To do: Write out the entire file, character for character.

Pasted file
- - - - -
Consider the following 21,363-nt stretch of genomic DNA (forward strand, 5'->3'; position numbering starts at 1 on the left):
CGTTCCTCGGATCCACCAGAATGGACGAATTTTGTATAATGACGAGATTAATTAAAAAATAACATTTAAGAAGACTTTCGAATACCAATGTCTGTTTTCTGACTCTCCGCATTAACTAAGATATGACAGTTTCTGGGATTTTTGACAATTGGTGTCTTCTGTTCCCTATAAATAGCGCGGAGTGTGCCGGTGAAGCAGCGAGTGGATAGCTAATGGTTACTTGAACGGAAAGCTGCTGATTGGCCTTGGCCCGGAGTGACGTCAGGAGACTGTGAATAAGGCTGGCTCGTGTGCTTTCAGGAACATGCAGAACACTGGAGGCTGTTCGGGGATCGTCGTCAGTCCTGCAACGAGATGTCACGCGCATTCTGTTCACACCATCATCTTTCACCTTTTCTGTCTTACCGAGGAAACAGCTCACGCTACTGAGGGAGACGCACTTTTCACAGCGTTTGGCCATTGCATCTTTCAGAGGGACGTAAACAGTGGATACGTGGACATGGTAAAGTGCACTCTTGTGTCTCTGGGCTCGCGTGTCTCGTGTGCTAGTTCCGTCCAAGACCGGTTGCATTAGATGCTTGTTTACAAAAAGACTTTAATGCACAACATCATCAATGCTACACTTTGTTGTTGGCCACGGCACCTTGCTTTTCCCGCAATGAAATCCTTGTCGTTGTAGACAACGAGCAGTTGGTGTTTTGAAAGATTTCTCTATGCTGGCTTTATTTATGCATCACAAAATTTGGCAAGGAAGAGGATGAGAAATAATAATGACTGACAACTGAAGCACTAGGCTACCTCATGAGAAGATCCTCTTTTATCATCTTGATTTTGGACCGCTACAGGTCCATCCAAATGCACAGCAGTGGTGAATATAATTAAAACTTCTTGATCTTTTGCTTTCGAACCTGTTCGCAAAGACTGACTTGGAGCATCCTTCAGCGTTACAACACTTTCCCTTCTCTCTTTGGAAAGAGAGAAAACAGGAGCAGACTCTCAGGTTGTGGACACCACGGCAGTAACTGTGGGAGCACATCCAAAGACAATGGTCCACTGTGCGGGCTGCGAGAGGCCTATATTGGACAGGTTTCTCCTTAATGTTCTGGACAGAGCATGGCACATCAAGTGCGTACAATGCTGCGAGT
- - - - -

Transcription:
Consider the following 21,363-nt stretch of genomic DNA (forward strand, 5'->3'; position numbering starts at 1 on the left):
CGTTCCTCGGATCCACCAGAATGGACGAATTTTGTATAATGACGAGATTAATTAAAAAATAACATTTAAGAAGACTTTCGAATACCAATGTCTGTTTTCTGACTCTCCGCATTAACTAAGATATGACAGTTTCTGGGATTTTTGACAATTGGTGTCTTCTGTTCCCTATAAATAGCGCGGAGTGTGCCGGTGAAGCAGCGAGTGGATAGCTAATGGTTACTTGAACGGAAAGCTGCTGATTGGCCTTGGCCCGGAGTGACGTCAGGAGACTGTGAATAAGGCTGGCTCGTGTGCTTTCAGGAACATGCAGAACACTGGAGGCTGTTCGGGGATCGTCGTCAGTCCTGCAACGAGATGTCACGCGCATTCTGTTCACACCATCATCTTTCACCTTTTCTGTCTTACCGAGGAAACAGCTCACGCTACTGAGGGAGACGCACTTTTCACAGCGTTTGGCCATTGCATCTTTCAGAGGGACGTAAACAGTGGATACGTGGACATGGTAAAGTGCACTCTTGTGTCTCTGGGCTCGCGTGTCTCGTGTGCTAGTTCCGTCCAAGACCGGTTGCATTAGATGCTTGTTTACAAAAAGACTTTAATGCACAACATCATCAATGCTACACTTTGTTGTTGGCCACGGCACCTTGCTTTTCCCGCAATGAAATCCTTGTCGTTGTAGACAACGAGCAGTTGGTGTTTTGAAAGATTTCTCTATGCTGGCTTTATTTATGCATCACAAAATTTGGCAAGGAAGAGGATGAGAAATAATAATGACTGACAACTGAAGCACTAGGCTACCTCATGAGAAGATCCTCTTTTATCATCTTGATTTTGGACCGCTACAGGTCCATCCAAATGCACAGCAGTGGTGAATATAATTAAAACTTCTTGATCTTTTGCTTTCGAACCTGTTCGCAAAGACTGACTTGGAGCATCCTTCAGCGTTACAACACTTTCCCTTCTCTCTTTGGAAAGAGAGAAAACAGGAGCAGACTCTCAGGTTGTGGACACCACGGCAGTAACTGTGGGAGCACATCCAAAGACAATGGTCCACTGTGCGGGCTGCGAGAGGCCTATATTGGACAGGTTTCTCCTTAATGTTCTGGACAGAGCATGGCACATCAAGTGCGTACAATGCTGCGAGT